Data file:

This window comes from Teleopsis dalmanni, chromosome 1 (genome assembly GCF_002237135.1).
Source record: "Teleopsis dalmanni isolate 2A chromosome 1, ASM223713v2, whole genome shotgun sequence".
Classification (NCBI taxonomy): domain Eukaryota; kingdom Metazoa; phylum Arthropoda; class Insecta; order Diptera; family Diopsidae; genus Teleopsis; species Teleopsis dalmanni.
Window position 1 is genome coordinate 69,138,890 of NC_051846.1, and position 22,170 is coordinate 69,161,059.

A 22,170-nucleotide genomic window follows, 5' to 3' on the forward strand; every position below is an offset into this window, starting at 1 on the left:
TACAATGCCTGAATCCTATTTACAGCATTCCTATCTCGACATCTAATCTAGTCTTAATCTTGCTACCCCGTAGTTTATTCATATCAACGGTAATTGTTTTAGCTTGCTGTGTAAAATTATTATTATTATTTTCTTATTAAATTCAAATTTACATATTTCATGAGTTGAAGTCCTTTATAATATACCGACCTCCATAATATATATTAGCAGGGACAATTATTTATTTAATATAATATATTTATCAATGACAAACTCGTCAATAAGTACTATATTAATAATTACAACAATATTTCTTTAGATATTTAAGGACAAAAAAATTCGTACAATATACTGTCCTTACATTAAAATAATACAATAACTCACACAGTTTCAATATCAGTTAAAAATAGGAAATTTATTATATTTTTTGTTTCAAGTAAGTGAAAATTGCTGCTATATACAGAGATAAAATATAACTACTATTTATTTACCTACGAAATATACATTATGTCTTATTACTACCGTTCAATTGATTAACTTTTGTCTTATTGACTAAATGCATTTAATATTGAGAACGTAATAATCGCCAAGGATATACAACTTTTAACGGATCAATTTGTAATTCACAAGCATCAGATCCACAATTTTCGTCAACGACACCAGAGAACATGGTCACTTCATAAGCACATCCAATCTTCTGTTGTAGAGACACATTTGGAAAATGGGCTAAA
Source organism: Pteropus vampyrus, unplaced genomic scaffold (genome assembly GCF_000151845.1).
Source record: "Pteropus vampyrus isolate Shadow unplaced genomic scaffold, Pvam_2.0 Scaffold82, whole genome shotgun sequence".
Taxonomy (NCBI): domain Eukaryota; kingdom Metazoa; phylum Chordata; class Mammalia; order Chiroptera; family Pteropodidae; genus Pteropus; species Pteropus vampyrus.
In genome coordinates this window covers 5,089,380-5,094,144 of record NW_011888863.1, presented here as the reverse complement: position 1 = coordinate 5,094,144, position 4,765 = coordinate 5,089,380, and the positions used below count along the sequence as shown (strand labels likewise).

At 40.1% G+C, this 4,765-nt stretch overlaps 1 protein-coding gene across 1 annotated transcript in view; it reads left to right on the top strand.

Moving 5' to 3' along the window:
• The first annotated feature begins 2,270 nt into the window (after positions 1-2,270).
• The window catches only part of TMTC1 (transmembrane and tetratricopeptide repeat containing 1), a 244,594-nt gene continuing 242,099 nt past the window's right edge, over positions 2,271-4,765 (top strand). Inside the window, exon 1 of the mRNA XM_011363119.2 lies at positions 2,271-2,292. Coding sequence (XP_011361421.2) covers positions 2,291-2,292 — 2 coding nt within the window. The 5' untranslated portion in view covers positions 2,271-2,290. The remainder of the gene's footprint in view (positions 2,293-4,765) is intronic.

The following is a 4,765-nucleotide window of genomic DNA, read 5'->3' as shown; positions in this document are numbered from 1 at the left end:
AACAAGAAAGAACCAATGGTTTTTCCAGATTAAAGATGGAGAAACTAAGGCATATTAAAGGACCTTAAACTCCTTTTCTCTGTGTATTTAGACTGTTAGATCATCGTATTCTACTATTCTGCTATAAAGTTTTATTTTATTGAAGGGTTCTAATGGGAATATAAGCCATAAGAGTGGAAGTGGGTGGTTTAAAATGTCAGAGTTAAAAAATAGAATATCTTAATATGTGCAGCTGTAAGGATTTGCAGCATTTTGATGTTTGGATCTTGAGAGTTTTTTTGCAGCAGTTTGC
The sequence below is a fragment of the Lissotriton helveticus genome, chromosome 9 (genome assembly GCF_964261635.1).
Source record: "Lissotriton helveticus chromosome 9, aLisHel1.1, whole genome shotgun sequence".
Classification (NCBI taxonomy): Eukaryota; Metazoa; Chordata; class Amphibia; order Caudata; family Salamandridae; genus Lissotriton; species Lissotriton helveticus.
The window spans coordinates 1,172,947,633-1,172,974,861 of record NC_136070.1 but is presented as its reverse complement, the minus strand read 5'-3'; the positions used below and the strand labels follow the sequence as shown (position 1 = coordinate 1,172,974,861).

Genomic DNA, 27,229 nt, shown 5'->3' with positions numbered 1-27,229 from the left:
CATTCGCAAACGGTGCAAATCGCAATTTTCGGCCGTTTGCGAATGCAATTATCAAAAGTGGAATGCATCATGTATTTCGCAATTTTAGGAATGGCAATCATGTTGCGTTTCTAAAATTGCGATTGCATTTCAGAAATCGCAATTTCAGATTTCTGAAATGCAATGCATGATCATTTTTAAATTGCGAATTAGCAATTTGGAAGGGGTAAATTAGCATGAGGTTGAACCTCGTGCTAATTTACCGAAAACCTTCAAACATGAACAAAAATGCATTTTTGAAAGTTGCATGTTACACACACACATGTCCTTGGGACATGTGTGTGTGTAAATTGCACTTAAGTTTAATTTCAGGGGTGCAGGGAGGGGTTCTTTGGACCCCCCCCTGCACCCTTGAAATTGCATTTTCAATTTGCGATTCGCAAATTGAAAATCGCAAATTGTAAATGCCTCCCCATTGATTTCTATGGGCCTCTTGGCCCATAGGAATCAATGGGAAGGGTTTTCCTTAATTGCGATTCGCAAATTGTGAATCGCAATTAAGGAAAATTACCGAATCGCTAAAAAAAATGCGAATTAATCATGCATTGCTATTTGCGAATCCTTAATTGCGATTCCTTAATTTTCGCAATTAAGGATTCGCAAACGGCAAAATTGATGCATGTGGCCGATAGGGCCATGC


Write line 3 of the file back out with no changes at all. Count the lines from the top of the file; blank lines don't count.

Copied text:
Classification (NCBI taxonomy): domain Eukaryota; kingdom Metazoa; phylum Arthropoda; class Insecta; order Diptera; family Diopsidae; genus Teleopsis; species Teleopsis dalmanni.